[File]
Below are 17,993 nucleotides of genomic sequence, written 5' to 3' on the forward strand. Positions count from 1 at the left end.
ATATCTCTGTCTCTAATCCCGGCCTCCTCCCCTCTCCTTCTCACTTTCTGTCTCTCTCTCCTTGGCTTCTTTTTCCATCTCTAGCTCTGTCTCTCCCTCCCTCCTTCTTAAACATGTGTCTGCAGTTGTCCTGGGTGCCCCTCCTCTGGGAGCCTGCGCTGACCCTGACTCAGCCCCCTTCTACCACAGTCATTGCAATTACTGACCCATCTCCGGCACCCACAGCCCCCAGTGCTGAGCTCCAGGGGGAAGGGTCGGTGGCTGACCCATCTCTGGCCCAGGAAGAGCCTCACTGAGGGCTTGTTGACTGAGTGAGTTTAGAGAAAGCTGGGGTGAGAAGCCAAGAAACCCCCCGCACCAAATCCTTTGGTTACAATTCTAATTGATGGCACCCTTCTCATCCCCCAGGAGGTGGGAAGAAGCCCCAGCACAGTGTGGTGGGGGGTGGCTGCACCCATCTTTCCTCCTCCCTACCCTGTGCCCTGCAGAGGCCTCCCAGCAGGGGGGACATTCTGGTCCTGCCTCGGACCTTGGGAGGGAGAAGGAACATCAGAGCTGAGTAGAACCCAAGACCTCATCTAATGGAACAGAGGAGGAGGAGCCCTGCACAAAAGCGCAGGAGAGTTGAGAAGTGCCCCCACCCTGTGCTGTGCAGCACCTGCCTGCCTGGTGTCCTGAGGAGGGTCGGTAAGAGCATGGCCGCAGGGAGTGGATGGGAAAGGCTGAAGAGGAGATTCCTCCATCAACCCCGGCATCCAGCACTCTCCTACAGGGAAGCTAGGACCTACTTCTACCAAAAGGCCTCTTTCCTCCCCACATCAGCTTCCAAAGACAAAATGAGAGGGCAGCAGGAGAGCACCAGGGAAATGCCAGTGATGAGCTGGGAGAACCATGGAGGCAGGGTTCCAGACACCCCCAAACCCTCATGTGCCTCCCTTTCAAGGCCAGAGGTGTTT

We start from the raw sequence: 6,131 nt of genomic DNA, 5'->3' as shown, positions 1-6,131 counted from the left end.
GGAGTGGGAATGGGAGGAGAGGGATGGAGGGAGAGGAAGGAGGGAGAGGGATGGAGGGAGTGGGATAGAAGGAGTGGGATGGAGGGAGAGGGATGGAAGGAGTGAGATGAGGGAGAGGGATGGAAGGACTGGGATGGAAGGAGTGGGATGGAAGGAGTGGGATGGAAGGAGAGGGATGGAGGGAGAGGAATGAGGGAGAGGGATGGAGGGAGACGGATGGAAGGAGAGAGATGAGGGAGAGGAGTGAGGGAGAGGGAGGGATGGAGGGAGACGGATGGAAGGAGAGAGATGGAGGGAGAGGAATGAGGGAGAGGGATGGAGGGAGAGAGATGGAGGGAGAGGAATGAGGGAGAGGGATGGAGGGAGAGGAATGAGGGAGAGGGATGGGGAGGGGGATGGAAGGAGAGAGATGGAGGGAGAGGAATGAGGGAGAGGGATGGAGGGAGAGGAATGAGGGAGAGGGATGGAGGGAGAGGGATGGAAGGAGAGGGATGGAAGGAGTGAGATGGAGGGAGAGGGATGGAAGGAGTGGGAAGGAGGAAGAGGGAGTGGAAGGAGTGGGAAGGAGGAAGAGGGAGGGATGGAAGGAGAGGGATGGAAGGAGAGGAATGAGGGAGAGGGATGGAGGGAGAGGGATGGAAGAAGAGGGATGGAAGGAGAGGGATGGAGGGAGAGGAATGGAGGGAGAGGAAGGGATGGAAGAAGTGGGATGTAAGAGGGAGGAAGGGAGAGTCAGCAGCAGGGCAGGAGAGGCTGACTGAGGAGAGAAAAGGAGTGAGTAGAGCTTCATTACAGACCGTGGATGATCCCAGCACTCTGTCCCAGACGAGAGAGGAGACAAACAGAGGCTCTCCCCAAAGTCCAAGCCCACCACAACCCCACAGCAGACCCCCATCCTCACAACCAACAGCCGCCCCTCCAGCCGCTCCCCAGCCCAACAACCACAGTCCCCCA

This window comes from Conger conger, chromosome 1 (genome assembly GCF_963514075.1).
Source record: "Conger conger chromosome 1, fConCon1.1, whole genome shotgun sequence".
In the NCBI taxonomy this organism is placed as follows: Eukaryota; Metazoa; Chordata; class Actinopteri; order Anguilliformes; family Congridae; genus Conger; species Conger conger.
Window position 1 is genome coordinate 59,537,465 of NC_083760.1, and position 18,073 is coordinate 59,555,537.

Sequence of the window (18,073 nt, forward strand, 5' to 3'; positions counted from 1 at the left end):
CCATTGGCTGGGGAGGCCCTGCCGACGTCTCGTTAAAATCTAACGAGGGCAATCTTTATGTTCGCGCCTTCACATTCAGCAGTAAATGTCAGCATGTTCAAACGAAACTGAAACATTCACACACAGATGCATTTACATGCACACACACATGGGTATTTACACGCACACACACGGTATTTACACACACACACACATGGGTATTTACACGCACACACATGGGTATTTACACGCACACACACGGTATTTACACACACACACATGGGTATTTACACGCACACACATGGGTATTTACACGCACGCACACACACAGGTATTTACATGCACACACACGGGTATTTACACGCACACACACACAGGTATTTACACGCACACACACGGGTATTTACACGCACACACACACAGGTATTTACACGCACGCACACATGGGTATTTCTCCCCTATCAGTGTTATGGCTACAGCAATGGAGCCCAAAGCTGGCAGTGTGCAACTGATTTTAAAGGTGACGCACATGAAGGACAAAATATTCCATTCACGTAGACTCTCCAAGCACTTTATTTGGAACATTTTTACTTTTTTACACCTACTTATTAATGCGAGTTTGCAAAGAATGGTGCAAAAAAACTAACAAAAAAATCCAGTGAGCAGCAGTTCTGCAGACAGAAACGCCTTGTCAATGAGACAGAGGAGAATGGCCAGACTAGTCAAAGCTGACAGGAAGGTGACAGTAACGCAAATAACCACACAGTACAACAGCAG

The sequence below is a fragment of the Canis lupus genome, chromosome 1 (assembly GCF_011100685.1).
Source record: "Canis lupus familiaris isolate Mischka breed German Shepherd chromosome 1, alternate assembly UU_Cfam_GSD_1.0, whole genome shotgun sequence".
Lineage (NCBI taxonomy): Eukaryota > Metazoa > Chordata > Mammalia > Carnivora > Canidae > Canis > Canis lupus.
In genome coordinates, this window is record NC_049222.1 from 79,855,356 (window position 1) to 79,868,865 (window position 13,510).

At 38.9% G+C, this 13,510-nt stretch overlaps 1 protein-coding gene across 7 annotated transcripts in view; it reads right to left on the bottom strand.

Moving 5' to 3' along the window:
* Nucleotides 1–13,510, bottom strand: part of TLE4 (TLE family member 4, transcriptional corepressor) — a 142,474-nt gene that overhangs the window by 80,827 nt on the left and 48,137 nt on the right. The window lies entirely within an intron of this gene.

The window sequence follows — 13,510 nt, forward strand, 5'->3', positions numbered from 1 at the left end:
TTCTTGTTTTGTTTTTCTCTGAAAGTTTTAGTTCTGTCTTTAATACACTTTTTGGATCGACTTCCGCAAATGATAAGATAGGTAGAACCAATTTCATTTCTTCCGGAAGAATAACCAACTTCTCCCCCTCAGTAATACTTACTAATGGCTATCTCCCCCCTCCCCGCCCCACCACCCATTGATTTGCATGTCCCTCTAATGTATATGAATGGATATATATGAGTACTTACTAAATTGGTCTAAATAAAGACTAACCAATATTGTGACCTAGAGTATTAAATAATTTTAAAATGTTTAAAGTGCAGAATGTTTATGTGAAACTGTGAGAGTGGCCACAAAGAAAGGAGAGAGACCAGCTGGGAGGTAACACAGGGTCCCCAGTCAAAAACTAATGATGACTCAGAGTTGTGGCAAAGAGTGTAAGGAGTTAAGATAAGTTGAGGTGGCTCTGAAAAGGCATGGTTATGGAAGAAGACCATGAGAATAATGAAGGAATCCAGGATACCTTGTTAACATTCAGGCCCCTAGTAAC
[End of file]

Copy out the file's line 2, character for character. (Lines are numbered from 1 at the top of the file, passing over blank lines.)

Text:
ATATCTCTGTCTCTAATCCCGGCCTCCTCCCCTCTCCTTCTCACTTTCTGTCTCTCTCTCCTTGGCTTCTTTTTCCATCTCTAGCTCTGTCTCTCCCTCCCTCCTTCTTAAACATGTGTCTGCAGTTGTCCTGGGTGCCCCTCCTCTGGGAGCCTGCGCTGACCCTGACTCAGCCCCCTTCTACCACAGTCATTGCAATTACTGACCCATCTCCGGCACCCACAGCCCCCAGTGCTGAGCTCCAGGGGGAAGGGTCGGTGGCTGACCCATCTCTGGCCCAGGAAGAGCCTCACTGAGGGCTTGTTGACTGAGTGAGTTTAGAGAAAGCTGGGGTGAGAAGCCAAGAAACCCCCCGCACCAAATCCTTTGGTTACAATTCTAATTGATGGCACCCTTCTCATCCCCCAGGAGGTGGGAAGAAGCCCCAGCACAGTGTGGTGGGGGGTGGCTGCACCCATCTTTCCTCCTCCCTACCCTGTGCCCTGCAGAGGCCTCCCAGCAGGGGGGACATTCTGGTCCTGCCTCGGACCTTGGGAGGGAGAAGGAACATCAGAGCTGAGTAGAACCCAAGACCTCATCTAATGGAACAGAGGAGGAGGAGCCCTGCACAAAAGCGCAGGAGAGTTGAGAAGTGCCCCCACCCTGTGCTGTGCAGCACCTGCCTGCCTGGTGTCCTGAGGAGGGTCGGTAAGAGCATGGCCGCAGGGAGTGGATGGGAAAGGCTGAAGAGGAGATTCCTCCATCAACCCCGGCATCCAGCACTCTCCTACAGGGAAGCTAGGACCTACTTCTACCAAAAGGCCTCTTTCCTCCCCACATCAGCTTCCAAAGACAAAATGAGAGGGCAGCAGGAGAGCACCAGGGAAATGCCAGTGATGAGCTGGGAGAACCATGGAGGCAGGGTTCCAGACACCCCCAAACCCTCATGTGCCTCCCTTTCAAGGCCAGAGGTGTTT